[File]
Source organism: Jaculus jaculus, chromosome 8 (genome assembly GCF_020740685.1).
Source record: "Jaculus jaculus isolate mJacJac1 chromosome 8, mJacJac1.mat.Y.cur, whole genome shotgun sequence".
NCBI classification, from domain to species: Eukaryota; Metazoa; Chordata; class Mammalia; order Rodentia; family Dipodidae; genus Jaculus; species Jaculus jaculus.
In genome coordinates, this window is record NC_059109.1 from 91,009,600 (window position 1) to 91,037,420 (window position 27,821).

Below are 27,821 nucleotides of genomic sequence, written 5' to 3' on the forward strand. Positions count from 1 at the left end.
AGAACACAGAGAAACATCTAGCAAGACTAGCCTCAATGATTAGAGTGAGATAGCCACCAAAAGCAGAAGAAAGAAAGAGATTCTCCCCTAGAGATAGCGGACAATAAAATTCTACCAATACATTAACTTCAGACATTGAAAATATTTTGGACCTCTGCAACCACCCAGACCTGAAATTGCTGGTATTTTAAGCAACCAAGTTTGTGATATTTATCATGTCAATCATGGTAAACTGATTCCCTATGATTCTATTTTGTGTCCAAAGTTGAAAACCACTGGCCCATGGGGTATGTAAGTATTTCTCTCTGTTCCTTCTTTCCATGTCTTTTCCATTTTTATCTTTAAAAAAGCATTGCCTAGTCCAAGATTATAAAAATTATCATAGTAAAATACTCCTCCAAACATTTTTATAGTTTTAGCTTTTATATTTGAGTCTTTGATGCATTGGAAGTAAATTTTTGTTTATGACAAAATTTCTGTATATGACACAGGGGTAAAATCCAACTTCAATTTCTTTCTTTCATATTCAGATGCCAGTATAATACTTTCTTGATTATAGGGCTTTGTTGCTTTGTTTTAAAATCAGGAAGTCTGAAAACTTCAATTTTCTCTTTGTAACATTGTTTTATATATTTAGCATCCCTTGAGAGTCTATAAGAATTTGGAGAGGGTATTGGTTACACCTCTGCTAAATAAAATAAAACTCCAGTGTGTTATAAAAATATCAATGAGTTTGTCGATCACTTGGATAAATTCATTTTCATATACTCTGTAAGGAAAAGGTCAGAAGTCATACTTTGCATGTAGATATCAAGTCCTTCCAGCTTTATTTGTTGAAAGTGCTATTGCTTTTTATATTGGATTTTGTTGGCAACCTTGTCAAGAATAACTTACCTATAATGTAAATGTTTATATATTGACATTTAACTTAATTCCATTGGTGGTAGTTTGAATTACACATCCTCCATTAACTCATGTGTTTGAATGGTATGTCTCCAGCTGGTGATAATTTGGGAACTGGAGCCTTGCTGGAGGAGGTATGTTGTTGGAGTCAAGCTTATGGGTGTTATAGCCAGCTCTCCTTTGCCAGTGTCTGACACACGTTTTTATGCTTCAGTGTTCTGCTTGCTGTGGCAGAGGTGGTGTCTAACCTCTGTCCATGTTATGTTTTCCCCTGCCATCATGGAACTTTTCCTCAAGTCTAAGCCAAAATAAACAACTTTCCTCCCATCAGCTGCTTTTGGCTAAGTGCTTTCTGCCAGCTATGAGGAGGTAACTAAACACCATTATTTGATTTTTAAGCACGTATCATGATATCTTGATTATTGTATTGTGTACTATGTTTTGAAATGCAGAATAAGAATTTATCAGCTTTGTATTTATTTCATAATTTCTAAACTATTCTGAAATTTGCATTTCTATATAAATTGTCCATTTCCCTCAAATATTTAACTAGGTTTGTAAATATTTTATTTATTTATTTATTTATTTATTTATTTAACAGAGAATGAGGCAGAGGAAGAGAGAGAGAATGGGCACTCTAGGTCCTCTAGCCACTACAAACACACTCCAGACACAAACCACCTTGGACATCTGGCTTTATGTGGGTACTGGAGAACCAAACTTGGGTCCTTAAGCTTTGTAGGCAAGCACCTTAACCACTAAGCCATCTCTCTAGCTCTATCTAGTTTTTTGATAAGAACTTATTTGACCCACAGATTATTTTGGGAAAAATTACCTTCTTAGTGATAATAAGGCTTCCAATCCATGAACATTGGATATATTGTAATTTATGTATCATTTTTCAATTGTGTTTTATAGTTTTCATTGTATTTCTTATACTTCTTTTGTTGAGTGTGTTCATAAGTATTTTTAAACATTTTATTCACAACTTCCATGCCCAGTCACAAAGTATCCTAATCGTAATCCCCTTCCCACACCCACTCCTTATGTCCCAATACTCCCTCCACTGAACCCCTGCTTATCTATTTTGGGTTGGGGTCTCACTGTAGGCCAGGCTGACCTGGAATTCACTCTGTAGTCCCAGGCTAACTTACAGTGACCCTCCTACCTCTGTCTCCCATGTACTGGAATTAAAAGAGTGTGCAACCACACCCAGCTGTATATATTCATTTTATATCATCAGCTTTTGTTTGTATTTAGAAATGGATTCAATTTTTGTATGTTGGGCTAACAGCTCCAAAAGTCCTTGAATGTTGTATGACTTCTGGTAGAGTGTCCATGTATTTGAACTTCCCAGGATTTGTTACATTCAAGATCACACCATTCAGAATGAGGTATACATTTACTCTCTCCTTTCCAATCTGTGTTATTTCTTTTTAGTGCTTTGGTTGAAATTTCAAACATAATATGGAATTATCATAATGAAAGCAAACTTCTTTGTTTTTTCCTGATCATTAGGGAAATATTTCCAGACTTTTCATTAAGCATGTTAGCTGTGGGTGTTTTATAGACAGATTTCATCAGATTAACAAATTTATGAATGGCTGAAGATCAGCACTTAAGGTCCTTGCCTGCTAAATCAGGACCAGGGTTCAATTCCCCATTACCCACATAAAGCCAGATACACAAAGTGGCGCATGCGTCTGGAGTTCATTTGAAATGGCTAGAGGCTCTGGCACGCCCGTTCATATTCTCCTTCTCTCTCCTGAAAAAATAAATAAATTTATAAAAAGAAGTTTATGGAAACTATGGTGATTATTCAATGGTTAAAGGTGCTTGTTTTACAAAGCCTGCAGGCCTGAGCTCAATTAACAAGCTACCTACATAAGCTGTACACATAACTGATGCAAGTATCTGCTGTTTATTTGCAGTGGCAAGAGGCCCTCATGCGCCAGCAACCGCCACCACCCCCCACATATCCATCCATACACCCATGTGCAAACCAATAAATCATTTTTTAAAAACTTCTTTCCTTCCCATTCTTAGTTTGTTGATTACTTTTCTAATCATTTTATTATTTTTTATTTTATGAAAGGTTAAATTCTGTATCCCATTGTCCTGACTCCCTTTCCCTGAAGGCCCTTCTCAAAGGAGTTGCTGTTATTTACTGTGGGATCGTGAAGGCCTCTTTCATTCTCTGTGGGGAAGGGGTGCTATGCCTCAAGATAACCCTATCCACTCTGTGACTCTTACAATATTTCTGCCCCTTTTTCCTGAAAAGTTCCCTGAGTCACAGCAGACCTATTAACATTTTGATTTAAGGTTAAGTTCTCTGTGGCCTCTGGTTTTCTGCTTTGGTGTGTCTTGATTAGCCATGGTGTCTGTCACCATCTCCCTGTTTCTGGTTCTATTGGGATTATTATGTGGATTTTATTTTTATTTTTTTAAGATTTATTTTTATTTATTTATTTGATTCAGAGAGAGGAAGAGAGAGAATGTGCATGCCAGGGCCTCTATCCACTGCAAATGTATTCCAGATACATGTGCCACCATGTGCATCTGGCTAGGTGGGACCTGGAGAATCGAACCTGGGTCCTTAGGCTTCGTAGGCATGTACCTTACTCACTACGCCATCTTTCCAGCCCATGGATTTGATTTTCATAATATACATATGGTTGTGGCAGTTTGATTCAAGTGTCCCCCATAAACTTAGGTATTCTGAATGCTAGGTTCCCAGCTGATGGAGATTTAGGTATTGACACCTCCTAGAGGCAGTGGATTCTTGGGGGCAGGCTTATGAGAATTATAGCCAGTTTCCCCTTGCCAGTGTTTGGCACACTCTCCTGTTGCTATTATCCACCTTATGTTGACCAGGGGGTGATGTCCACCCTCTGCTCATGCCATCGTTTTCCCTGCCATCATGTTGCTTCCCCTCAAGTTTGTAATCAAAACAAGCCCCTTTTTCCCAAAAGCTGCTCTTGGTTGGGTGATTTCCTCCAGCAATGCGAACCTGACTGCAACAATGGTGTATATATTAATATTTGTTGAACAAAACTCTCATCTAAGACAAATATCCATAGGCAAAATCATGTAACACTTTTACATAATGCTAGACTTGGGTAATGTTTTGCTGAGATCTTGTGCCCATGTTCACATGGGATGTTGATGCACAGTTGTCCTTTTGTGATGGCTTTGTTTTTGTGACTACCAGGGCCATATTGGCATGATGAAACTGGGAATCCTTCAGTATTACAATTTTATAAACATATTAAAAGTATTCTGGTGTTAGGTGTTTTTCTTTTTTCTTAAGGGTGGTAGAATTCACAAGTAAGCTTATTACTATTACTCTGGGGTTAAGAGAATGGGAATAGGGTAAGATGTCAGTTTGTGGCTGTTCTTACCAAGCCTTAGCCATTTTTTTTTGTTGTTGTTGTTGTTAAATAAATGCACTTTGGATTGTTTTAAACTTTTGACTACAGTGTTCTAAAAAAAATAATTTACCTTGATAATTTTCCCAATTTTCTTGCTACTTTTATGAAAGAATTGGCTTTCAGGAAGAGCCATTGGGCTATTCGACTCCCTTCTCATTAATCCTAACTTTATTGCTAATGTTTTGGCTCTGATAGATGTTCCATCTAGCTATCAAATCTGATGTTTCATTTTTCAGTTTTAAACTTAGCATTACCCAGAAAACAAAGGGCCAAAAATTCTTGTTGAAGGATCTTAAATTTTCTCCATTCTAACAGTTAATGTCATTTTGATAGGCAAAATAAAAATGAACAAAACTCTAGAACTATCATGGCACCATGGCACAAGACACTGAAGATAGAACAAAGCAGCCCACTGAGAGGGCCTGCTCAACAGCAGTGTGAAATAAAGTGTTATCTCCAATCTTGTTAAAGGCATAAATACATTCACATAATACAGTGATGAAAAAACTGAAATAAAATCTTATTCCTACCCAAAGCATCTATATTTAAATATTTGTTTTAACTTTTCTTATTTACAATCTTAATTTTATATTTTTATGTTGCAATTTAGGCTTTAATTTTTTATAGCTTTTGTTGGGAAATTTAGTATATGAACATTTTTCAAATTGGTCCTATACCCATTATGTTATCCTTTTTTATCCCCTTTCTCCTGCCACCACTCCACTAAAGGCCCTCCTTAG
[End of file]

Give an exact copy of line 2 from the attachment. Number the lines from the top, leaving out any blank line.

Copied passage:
Source record: "Jaculus jaculus isolate mJacJac1 chromosome 8, mJacJac1.mat.Y.cur, whole genome shotgun sequence".